Episode 21 – Among the Head-Hunters of Formosa, Part II

In this episode we discuss the religion of the indigenous peoples of Taiwan, including their gods and ancestors, the duties of the priestesses and how they deal with illness and death. We also look at their architecture, their various arts and crafts, including pottery and fabric, as well as their styles of tattoos.

People squatting in the same manner that men do during courtship rituals.
Note the slate walls and roofing of the Paiwan buildings, including the artwork above the door indicating it to be a chief’s house.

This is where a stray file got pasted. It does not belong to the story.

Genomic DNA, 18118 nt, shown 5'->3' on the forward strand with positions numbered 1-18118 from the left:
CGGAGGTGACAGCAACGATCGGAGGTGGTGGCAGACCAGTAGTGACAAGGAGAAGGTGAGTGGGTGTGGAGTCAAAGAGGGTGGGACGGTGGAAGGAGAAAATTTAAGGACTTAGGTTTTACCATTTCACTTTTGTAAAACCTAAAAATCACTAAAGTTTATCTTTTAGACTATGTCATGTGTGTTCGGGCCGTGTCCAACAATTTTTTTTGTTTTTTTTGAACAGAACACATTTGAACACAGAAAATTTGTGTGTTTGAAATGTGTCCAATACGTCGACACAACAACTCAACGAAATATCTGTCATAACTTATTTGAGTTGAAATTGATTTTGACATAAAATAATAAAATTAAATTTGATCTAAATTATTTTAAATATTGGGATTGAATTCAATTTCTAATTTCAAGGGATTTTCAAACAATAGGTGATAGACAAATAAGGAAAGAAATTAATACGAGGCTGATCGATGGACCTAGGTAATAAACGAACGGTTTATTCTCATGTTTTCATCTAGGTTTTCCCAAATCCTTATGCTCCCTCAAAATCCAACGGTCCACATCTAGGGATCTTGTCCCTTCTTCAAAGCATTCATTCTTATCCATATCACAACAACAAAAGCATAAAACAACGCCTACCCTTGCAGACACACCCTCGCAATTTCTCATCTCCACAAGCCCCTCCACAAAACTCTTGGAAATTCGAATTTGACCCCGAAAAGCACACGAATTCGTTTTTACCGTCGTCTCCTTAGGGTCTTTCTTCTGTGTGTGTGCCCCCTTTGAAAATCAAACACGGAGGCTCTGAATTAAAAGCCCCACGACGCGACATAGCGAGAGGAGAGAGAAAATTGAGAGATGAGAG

The people in the picture are children, showing you how low the Paiwan houses are. Most of the house is subterranean.
An example of women’s facial tattoos in Tayal culture, 2006. Here the tattoos cover the entire space below the bottom lip, as opposed to only partially, as Janet McGovern observed in 1916.

For those of you interested in reading McGovern’s work for yourself, here are some links to online versions of it.
One long scrolling page from Project Gutenberg or as a flip book from Archive.org or another flip book by Manybooks.

Prof. C.J.’s Alliance of Throne & Altar

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